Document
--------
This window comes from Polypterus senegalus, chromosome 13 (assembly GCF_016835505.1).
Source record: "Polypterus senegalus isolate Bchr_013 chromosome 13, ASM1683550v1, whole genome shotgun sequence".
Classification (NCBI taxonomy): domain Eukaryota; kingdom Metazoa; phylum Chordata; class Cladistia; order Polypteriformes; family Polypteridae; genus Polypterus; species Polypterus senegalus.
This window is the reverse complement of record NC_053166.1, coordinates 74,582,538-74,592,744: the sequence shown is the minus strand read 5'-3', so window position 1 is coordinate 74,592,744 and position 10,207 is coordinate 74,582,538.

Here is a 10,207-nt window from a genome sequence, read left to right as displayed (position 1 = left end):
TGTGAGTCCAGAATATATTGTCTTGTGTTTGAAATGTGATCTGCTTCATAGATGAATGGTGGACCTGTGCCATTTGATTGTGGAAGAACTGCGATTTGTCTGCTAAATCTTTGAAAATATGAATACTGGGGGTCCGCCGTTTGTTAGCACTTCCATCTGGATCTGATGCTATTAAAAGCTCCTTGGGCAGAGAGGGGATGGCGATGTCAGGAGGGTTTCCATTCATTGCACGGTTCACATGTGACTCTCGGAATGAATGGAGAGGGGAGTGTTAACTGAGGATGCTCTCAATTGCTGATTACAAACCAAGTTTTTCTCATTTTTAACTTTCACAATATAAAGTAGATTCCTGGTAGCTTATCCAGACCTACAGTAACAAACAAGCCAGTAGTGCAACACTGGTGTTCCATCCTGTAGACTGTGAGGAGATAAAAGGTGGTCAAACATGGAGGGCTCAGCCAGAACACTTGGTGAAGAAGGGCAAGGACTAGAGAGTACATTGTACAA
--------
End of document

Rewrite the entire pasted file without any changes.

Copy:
This window comes from Polypterus senegalus, chromosome 13 (assembly GCF_016835505.1).
Source record: "Polypterus senegalus isolate Bchr_013 chromosome 13, ASM1683550v1, whole genome shotgun sequence".
Classification (NCBI taxonomy): domain Eukaryota; kingdom Metazoa; phylum Chordata; class Cladistia; order Polypteriformes; family Polypteridae; genus Polypterus; species Polypterus senegalus.
This window is the reverse complement of record NC_053166.1, coordinates 74,582,538-74,592,744: the sequence shown is the minus strand read 5'-3', so window position 1 is coordinate 74,592,744 and position 10,207 is coordinate 74,582,538.

Here is a 10,207-nt window from a genome sequence, read left to right as displayed (position 1 = left end):
TGTGAGTCCAGAATATATTGTCTTGTGTTTGAAATGTGATCTGCTTCATAGATGAATGGTGGACCTGTGCCATTTGATTGTGGAAGAACTGCGATTTGTCTGCTAAATCTTTGAAAATATGAATACTGGGGGTCCGCCGTTTGTTAGCACTTCCATCTGGATCTGATGCTATTAAAAGCTCCTTGGGCAGAGAGGGGATGGCGATGTCAGGAGGGTTTCCATTCATTGCACGGTTCACATGTGACTCTCGGAATGAATGGAGAGGGGAGTGTTAACTGAGGATGCTCTCAATTGCTGATTACAAACCAAGTTTTTCTCATTTTTAACTTTCACAATATAAAGTAGATTCCTGGTAGCTTATCCAGACCTACAGTAACAAACAAGCCAGTAGTGCAACACTGGTGTTCCATCCTGTAGACTGTGAGGAGATAAAAGGTGGTCAAACATGGAGGGCTCAGCCAGAACACTTGGTGAAGAAGGGCAAGGACTAGAGAGTACATTGTACAA